Discover diverse lifestyles, cultures, and natural beauty all in one place. Read this article to learn more.
Peru is among the most heterogeneous countries on the planet. It is a cosmopolitan country with rich traditions, distinct gastronomy, and extensive natural resources. There are 12 UNESCO World Heritage Sites on the island, as well as 84 of the planet’s 117 living zones. Peru shares borders with Ecuador, Colombia, Brazil, Bolivia, and Chile in the western section of South America.
This vast landmass, which spans over 1.2 million square kilometers, is divided into three distinct regions: jungle, coast, and highlands. It now has a population of almost 31.5 million people. Peru has 47 indigenous languages, including Aymara and Quechua, in addition to Spanish as the official language.
This country located in South America is home to many natural phenomena that should absolutely be a part of your bucket list. Mother Nature has given its finest gifts to Peru. Let’s take a look at some places you have to visit when in Peru.
Top Places to Visit in Peru
Located in Unyun Pruwinsya, this Peruvian canyon is one of the deepest in the world, about doubling the depth of the Grand Canyon. Novella 11,595 feet in length. It’s awe-inspiring to contemplate, and much more so to witness.
The canyon is carved by the Cotahuasi River and features traditional Andean ranches and terraced crops, sheer canyon cliffs, tumbling valleys, and pre-Inca and ancient ruins.
Tambopata Research Center
The Tambopata Research Center, hidden in the Peruvian rainforest, is one of the most isolated camps in the Amazon, if not all of South America. The remote location makes it an exceptional site to watch the rainforest’s ecology and fauna, which is mainly unaffected by mankind.
The Tambopata region is listed as the most miscellaneous place in the world. Its remoteness makes it a hard place to travel to and hence there are only a few routes that you can take. The presence of unusual animals often surprises the people living in or visiting the area.
Even though the travel season is just opening up, this place located in Cusco Peru contains many wonders. The bastion of Sacsayhuamán, located just outside of the towering Inca, is a massive rock formation in which the Incas carved terraces, stairs, shrines, and other ritualistic elements.
Natural slides that wind their way down the hill are just as magnificent as these man-made ones. Among the straight lines of colossal Inca architecture, the well-polished slides are an odd, discordant sight.
Youngsters and adults, happily gliding down the rock chutes, are even more at odds with Sacsayhuamán’s prevailing aura of military strength and solemn ceremony.
The Boiling River of the Amazon
A simmering, roaring river hides in the midst of the Peruvian Amazon located in Puerto Inca. The boiling azure waters, which may reach temperatures of up to 200 degrees Fahrenheit, are steered by ochre stones and protected by 60-foot walls of luxuriant woodland and foliage.
The river was considered sacred by the locals, who believed the hot waters had therapeutic powers, and shamans used it in their remedies.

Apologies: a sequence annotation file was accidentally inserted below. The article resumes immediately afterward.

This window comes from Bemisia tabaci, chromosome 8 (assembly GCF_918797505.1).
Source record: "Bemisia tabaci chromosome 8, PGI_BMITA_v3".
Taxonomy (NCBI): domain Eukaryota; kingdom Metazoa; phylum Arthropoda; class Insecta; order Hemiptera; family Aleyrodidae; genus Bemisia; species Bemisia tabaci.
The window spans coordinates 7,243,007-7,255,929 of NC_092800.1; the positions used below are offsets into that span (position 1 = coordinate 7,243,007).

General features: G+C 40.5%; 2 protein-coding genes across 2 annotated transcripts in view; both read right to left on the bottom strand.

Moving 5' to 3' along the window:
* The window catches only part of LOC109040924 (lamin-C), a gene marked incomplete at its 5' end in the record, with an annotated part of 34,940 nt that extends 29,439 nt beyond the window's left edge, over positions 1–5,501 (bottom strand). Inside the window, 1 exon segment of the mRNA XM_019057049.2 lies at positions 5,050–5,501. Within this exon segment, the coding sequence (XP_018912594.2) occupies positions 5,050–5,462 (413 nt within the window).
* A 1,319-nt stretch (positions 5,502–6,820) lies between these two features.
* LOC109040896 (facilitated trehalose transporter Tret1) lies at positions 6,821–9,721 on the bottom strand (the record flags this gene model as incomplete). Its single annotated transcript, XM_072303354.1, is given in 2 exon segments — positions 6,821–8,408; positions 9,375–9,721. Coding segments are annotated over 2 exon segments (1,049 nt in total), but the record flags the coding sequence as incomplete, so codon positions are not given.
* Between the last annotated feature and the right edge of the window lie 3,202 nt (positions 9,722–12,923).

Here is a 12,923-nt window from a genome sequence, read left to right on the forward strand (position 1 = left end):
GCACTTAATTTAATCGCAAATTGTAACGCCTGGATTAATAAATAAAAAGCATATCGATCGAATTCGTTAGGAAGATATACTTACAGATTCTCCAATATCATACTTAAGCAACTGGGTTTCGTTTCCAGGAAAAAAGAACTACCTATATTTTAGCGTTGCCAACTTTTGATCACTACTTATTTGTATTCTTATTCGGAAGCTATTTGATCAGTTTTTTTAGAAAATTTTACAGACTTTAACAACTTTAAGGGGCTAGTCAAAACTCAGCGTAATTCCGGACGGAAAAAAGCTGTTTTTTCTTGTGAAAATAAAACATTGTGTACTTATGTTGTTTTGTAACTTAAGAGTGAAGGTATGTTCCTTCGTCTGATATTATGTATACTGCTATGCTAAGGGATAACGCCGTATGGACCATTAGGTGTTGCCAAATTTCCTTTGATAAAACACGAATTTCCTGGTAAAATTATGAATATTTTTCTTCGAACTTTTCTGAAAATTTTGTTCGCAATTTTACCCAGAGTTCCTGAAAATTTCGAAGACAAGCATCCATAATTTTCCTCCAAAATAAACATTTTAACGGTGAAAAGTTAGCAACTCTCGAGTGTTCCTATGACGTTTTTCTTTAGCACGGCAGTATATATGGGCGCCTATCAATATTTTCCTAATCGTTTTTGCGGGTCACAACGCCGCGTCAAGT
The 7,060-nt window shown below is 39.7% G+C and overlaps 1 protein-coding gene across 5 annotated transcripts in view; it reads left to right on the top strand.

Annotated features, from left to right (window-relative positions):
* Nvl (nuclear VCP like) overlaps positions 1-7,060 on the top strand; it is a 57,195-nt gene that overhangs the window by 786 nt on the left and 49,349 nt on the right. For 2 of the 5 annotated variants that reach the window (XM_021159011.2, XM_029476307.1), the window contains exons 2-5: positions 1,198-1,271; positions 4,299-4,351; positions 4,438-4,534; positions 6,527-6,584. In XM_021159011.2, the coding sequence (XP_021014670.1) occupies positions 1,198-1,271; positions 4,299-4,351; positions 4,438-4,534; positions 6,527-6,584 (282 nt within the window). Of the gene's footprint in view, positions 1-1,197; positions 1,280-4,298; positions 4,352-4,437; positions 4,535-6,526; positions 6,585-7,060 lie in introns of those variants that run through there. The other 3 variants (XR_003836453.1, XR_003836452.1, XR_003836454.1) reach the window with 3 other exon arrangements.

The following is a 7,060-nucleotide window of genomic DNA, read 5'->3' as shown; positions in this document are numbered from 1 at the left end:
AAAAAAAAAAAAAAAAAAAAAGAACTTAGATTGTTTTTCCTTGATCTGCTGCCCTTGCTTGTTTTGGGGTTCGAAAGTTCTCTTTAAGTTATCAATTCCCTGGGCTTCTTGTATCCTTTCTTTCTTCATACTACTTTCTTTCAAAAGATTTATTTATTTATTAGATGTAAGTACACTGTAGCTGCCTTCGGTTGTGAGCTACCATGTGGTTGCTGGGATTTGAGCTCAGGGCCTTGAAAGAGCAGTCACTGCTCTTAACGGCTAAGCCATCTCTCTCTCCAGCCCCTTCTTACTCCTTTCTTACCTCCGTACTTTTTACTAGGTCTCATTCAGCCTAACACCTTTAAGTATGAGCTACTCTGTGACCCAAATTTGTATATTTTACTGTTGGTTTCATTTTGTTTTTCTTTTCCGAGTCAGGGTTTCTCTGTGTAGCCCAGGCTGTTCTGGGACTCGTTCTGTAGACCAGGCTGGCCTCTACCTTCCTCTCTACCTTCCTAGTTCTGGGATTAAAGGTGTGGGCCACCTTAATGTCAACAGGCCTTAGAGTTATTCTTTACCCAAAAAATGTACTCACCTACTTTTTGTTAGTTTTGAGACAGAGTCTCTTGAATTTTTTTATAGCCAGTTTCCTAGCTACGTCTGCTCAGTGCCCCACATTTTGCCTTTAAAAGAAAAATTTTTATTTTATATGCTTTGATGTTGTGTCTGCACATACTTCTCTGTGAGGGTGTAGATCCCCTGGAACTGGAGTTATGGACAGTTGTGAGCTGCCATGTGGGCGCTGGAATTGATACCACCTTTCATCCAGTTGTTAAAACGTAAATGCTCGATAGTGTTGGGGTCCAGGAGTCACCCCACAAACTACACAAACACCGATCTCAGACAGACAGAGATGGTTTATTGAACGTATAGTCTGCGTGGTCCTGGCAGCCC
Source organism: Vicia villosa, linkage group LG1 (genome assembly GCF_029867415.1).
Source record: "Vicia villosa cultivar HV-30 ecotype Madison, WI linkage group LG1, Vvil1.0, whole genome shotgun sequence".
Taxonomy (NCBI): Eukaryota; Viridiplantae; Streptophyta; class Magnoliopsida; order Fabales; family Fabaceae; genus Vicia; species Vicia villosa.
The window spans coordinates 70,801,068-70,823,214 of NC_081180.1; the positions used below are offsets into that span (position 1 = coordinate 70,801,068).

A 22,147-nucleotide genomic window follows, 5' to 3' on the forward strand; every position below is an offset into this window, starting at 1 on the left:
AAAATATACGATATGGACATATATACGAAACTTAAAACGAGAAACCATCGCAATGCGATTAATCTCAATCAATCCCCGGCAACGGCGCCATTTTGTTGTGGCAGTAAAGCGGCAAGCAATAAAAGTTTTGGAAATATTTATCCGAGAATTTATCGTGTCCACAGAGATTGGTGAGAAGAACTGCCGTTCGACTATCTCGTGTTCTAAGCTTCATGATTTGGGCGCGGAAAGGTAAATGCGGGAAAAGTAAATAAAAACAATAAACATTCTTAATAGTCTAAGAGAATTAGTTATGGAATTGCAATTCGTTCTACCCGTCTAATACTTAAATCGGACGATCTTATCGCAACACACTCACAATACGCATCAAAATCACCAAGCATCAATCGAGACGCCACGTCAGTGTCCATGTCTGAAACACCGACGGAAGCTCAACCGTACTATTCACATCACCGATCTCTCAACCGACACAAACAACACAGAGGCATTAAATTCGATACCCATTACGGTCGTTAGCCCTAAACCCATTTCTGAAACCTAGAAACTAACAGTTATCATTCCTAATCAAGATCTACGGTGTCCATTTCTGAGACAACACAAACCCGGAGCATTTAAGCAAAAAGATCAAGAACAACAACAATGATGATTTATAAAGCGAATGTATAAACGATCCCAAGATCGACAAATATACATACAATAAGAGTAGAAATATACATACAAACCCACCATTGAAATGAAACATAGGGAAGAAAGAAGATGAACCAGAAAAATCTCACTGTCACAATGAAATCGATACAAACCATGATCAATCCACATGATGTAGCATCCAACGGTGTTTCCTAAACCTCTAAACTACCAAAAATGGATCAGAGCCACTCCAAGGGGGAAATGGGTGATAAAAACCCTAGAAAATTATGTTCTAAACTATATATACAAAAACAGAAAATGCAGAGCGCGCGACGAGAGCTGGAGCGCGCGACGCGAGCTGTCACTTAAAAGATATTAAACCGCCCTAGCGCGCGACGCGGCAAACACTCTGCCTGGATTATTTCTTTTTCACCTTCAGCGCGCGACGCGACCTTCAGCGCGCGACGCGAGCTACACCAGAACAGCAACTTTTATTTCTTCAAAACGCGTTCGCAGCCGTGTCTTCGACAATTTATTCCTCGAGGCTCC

This accidentally discovered masterpiece is one that will touch your soul. Veiled within Utcabamba Valley, the Gocta Waterfall is a two-tiered waterfall that is also known as the third-largest waterfall in the world. The water gushing down from approximately 2531 feet makes it even taller than two Eiffel towers combined.
To Ziemendorff (who stumbled upon this waterfall in search of ancient Inca ruins) it was a surprise that even though this waterfall had not been marked on any maps, the locals of Cocachimba were fully aware of it since the 1950s. A beautiful smooth stream running through the clouds is a sight worth seeing.
Huayllay National Sanctuary
It really doesn’t get more secluded than the ocean’s depths. That’s where the Huayllay Stone Forest’s distinctive topography began 75 million years ago.
Explorers seeking a more primitive experience than Grand Canyon-style tourist locations can expect to have the enormous nature preserve almost exclusively to themselves, if not totally. The llamas and other protected species that have roamed this unique place for thousands of years are still its most frequent visitors.
Cerro Blanco near Nazca, Peru claims to be amongst the world’s tallest dunes. It is unquestionably the largest in Peru, and possibly the entire globe. The gigantic sand dune is taller than Britain’s tallest peak, standing at roughly 3,860 feet (1,176 meters) from base to crest. On a good day, you can view the entire Nazca Valley and the Pacific Ocean from its crest.
If you want more of an adrenaline rush, go to the summit of this mountain and slide down the sheer face of the dune from 2600 feet high, uninterrupted. The drop ends in about four minutes if you can achieve full speed without tumbling over and over. Just imagining it will give you a thrill.
Huacachina the Unexpected Oasis
Named as the “Oasis of America”, Huacachina is said to be the only true desert oasis of America. The liquid pool of a luscious island in a sea of sand, swirls in tones of green and blue, entirely engulfed by the harsh landscape surrounding it.
This Peruvian attraction has been a desirable destination to many visitors for the past 70 years, who not only enjoy the fruits of the desert but also dwell on the legends of the princess who was once engulfed by the dunes of sand. Whether you want to go backpacking or enjoy a buggy ride, this is the place to be.
Don’t Miss Out on the Delights of Peru
Visit Peru as soon as possible. Mother Nature is waiting for you with its arms wide open. Don’t forget to take your camera along because these wonders need to be captured.
Featured Image Credit: Pixabay